If you're not sure why or when to freeze your credit, you're not alone.
While more than three-fourths of consumers said they were familiar with the credit freeze process, 71% have never actually used this crime prevention tool, according to a recent survey published by the Identity Theft Resource Center (ITRC). The biggest reason consumers reported for not freezing their credit was because they didn't think it was necessary. To a lesser degree, some respondents (11%) avoided putting their credit on ice because they mistakenly believed it will impact their credit score or that they'll have to pay to freeze or thaw their credit.
Of the 73% of consumers who believed their personal information had been impacted by a data breach, only 3% froze their credit after receiving a data breach notice, the survey found.
“A credit freeze is generally considered the most effective tool to prevent new accounts from being opened in your name," Eva Velasquez, President and CEO of the ITRC, said in a press release announcing the survey results. The online survey took place last summer and covered 1,050 U.S. adult consumers.
Here's what to know about freezing your credit:
What is a credit freeze?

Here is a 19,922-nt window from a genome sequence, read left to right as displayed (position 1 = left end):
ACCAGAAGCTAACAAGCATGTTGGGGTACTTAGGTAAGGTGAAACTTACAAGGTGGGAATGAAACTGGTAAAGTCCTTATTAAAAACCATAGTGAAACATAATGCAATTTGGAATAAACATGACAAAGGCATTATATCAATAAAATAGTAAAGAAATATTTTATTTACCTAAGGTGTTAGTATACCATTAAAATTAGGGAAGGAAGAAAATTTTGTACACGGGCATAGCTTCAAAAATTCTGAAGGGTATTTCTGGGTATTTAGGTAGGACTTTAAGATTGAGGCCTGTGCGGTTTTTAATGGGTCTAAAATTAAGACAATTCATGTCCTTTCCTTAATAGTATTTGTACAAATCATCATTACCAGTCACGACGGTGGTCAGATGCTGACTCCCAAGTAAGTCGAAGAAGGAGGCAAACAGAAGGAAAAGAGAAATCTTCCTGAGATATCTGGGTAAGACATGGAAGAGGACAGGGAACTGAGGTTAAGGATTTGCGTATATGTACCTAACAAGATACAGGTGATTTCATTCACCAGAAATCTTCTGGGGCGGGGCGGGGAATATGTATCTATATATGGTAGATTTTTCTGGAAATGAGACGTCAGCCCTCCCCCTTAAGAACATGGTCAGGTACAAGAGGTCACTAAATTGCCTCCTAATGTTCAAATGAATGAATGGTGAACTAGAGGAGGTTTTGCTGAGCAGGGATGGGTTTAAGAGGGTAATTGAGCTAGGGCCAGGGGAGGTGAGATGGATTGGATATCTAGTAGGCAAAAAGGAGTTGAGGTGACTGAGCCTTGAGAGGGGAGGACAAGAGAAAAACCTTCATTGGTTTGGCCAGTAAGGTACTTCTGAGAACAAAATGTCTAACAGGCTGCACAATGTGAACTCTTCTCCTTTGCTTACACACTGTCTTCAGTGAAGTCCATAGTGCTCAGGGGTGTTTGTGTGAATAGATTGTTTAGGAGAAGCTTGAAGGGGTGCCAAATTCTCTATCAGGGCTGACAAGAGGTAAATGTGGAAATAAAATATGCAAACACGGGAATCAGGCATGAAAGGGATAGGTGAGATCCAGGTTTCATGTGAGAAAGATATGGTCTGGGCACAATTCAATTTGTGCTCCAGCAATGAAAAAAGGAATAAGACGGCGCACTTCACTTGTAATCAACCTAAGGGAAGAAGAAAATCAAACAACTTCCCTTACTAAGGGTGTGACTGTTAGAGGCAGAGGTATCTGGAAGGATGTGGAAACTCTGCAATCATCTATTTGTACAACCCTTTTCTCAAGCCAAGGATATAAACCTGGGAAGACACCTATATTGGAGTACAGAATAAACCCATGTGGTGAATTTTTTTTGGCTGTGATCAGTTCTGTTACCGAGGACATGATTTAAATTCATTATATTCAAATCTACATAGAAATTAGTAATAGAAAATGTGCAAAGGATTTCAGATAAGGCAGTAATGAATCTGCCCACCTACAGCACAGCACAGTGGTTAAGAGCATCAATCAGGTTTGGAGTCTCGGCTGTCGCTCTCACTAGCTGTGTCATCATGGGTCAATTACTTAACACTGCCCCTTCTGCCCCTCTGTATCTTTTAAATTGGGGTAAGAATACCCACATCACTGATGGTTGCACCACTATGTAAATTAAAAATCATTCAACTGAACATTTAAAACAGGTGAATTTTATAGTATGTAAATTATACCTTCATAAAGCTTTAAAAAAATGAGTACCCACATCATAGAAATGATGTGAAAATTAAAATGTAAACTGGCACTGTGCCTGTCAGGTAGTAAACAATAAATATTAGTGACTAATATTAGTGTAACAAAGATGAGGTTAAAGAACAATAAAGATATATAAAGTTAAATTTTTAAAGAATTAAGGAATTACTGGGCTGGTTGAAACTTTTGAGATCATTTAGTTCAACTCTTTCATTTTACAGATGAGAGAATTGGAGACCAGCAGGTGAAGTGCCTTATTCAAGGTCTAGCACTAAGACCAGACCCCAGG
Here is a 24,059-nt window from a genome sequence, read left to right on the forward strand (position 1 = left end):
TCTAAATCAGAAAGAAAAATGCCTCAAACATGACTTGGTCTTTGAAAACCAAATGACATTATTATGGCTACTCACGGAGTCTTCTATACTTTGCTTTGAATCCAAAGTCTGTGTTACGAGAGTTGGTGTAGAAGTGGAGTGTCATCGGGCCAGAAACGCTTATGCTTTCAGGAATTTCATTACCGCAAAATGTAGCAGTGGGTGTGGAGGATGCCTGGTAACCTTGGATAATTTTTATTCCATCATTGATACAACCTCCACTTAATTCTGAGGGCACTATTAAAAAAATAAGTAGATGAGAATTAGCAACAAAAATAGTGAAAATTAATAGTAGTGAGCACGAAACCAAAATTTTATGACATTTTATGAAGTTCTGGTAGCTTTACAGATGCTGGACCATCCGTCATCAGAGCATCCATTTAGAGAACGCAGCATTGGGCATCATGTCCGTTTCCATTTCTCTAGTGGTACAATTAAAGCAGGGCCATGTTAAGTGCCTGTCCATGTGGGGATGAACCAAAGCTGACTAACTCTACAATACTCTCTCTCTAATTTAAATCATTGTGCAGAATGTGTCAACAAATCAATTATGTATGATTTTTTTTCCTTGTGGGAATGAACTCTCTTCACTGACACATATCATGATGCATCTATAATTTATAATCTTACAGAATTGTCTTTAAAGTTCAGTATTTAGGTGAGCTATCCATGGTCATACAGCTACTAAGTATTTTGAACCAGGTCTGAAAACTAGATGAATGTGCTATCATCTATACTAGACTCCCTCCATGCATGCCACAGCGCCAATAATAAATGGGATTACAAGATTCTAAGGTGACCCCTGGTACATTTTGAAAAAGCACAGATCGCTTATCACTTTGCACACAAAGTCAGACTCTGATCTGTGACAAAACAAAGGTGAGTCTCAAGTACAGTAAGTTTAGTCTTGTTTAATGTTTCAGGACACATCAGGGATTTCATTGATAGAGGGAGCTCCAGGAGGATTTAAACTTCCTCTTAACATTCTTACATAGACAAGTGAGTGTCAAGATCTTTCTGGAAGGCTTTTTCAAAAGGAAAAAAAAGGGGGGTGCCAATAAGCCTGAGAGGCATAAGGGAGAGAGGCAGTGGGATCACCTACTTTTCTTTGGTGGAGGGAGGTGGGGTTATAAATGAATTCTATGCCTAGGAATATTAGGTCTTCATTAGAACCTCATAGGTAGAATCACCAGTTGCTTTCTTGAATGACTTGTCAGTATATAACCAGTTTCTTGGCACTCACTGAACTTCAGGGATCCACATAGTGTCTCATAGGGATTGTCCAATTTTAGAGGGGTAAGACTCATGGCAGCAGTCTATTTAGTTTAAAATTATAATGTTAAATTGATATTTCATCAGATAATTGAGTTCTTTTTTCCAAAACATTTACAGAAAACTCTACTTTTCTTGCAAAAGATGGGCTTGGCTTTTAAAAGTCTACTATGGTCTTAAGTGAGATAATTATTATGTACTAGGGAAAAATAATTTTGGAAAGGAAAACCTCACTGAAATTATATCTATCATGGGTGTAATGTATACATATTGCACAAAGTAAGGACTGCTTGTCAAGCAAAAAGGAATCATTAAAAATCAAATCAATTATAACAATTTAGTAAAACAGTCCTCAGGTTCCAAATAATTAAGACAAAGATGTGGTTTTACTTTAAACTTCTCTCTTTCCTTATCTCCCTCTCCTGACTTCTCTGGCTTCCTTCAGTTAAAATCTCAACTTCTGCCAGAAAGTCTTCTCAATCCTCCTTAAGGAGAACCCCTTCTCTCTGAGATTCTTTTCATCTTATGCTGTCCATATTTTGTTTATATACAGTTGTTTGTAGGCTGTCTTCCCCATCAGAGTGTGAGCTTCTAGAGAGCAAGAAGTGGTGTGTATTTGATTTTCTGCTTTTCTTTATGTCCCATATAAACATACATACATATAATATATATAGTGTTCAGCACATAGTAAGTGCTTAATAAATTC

Putting a freeze on your credit halts access to your credit report, so bad actors won't be able to open a new credit account in your name. They're completely free.
The process also blocks you from opening up new accounts. But don't worry if you want to apply for a new rewards credit card or other type of credit — you can lift the freeze temporarily to do so, the Federal Trade Commission explains.
When should you freeze your credit?
Hackers just won't quit. By the end of September, the number of publicly reported data compromises in the U.S. had already surpassed the total number of compromises in 2020 by 17%, according to the ITRC.
By now, you may be familiar with the notifications companies send out when they've been breached, like the note the popular trading app Robinhood sent to users last month when millions of people had their emails or full names exposed, and around 310 had their birthday and zip codes exposed in a data breach.
If you are notified that your data has been compromised — or if you lose your wallet — it's a good idea to protect your information by freezing your credit so that criminals can't use the stolen information to open a new account in your name.
How to freeze your credit
You can implement a credit freeze by contacting the three major credit bureaus: Equifax, Experian and TransUnion. The FTC has contact information for each bureau here.
Money also has an entire guide to freezing your credit, and how to determine if it makes sense for you.